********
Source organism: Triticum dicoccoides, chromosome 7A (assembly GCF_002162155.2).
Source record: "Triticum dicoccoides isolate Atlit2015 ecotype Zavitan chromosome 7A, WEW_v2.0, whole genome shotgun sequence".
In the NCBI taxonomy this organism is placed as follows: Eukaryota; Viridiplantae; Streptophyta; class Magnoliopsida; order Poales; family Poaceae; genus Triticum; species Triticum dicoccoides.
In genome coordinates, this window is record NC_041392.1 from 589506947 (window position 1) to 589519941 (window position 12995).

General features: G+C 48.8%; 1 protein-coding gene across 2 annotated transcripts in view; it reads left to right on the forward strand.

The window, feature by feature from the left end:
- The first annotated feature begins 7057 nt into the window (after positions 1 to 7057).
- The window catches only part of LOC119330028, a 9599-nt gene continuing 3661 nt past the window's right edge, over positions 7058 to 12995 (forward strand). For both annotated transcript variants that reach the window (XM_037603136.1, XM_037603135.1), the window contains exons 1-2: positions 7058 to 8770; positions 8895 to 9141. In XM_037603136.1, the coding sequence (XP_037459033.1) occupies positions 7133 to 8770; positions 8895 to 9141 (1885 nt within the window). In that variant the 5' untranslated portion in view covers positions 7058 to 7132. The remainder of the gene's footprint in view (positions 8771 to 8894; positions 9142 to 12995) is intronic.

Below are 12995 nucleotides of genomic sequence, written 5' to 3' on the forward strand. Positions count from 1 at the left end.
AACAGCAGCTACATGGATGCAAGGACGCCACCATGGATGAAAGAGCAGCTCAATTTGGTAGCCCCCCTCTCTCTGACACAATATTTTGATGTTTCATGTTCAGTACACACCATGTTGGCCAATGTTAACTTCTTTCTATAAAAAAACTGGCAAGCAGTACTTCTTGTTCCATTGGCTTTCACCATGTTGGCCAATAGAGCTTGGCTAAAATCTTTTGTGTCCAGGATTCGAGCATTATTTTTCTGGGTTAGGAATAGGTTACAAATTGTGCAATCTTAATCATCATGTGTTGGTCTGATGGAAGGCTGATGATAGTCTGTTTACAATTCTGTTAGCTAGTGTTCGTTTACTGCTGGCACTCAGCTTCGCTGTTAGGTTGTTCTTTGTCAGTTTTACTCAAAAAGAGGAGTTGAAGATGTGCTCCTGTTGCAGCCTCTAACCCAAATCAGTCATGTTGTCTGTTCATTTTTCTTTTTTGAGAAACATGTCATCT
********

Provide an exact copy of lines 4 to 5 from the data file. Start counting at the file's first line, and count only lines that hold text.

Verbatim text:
In genome coordinates, this window is record NC_041392.1 from 589506947 (window position 1) to 589519941 (window position 12995).

General features: G+C 48.8%; 1 protein-coding gene across 2 annotated transcripts in view; it reads left to right on the forward strand.